The Helmholtz Juniors survey focused on job satisfaction and supervision, as these were identified as pivotal factors in previous surveys. In general, doctoral researchers were satisfied (45%) to very satisfied (25%) with their doctoral research, as well as with their project (45% satisfied, 20% very satisfied). However, when asked about mental well-being, a substantial proportion of respondents reported not to be able to handle the workload (20%), not to be able to work on the PhD (>60%), or not to be able to cope with the tasks (40%). Moreover, a relatively large proportion of participants indicated they were not satisfied with their work-life balance (<60%), with no significant differences between subgroups (gender, nationality, etc). Doctoral researchers of the HeJu devoted more than 41.5 hours per week (>60%) to their research, which is more than their contractually obligated hours, and some reported to feel pressure from their supervisors to work more, including during free time, weekends, and vacation. Almost 40% of doctoral researchers at the Helmholtz Association considered resigning from their PhD, with supervision (>60%) and workload (25%) mentioned as the main reasons.
The important role of workload was also identified in the PhDnet survey. Participants of that survey worked an average of 47 hours per week and 81% of them worked more than their contractually obligated hours. Seventy five percent of doctoral researchers worked at least one weekend per month and 20% of them did not feel free to take their contractually granted holidays due to supervisor pressure or high workload. Nevertheless, satisfaction levels were high, with 75% of doctoral researchers reporting to be either “satisfied” or “very satisfied” with their doctoral research and working conditions.
Both surveys indicate that supervision is an important factor for the satisfaction of doctoral researchers, and the PhDnet results indicate that this is linked to their mental well-being. Additionally, workload has an important impact, which takes its toll on the satisfaction and well-being of early career researchers. A final aspect revealed by the HeJu survey is contract duration, which is often shorter than the actual duration of the PhD project. Forty percent of the participants reported to have 2-3 years of financial support, even though the average PhD project lasted 3.5 years.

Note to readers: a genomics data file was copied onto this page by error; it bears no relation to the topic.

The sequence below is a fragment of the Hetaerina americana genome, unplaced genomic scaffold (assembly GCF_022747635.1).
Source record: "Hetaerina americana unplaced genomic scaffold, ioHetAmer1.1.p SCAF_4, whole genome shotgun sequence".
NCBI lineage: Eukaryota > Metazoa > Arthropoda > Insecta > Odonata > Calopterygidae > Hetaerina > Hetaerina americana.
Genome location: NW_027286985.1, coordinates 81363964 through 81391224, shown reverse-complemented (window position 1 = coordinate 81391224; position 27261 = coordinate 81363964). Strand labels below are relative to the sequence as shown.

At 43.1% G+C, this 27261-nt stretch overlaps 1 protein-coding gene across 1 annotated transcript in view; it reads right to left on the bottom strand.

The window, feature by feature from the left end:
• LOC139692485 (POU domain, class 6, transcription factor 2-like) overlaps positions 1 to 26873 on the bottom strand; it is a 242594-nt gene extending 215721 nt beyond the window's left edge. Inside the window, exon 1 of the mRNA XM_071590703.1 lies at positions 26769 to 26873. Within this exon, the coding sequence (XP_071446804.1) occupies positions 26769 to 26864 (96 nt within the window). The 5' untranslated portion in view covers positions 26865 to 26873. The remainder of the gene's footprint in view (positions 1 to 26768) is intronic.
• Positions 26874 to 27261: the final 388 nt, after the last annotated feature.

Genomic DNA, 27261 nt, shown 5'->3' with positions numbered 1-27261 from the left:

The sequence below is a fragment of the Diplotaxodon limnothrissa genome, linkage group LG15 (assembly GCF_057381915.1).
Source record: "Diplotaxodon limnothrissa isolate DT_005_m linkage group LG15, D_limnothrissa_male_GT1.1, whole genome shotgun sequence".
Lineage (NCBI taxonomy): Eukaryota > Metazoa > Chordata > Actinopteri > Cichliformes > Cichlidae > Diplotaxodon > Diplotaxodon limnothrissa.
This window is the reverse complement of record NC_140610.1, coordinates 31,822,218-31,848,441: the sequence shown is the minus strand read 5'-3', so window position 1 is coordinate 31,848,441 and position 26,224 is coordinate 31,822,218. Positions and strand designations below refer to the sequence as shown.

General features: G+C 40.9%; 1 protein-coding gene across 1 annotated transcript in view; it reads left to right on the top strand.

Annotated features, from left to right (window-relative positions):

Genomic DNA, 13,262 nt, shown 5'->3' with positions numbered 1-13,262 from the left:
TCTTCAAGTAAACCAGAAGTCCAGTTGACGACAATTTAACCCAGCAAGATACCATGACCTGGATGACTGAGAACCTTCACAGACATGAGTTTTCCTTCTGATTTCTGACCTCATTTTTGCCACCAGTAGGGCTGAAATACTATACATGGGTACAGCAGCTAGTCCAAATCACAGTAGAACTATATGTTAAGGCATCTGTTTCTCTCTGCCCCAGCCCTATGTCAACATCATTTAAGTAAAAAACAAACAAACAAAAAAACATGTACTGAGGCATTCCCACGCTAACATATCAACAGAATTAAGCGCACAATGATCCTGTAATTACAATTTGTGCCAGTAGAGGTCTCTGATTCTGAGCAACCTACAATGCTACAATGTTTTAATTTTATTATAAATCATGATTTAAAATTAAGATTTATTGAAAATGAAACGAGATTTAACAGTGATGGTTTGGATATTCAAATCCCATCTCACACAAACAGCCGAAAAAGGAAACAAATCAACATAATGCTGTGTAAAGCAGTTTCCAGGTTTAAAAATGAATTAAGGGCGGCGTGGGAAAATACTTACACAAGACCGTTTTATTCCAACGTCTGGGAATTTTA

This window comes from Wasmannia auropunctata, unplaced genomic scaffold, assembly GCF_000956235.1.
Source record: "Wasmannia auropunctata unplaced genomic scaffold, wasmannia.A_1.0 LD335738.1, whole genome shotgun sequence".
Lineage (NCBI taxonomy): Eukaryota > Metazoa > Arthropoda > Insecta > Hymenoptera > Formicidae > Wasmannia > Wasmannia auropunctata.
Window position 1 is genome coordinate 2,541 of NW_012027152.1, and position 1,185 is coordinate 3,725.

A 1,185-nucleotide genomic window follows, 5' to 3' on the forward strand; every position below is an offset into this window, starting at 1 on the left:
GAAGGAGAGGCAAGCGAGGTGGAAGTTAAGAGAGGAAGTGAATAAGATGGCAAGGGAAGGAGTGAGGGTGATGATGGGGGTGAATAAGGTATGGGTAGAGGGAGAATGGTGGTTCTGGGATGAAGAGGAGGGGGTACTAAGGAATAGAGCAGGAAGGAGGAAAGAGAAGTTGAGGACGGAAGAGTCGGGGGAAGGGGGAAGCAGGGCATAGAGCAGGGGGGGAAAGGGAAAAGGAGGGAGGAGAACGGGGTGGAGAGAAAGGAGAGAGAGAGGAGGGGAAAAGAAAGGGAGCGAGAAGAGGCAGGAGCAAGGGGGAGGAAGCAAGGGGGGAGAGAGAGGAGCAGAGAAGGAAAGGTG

Having identified mental health as an important factor in work conditions for early career researchers, we propose several measures that can be implemented to improve the situation. These will be discussed in the upcoming blog post.
July 31 2018 update: Read part II of the series here.
Featured Image is used under a Creative Commons CC0 license
All authors performed or are currently performing research at one of the German scientific societies, and are or were official representatives for the doctoral researchers of those societies. Yorick Peterse and Jana Lasser are affiliated with the Max Planck PhDnet, Giulia Caglio and Dagmara Rusiecka with the Helmholtz Juniors, and Katarzyna Stoltmann and Martin Schmidt with the Leibniz PhD Network. Together they form the N2 Network of Doctoral Researchers. Yorick Peterse, the main author, studied biomedical sciences and psychology and is currently finishing his doctoral degree in human biology / translational psychiatry. You can find him on https://www.linkedin.com/in/yorickpeterse/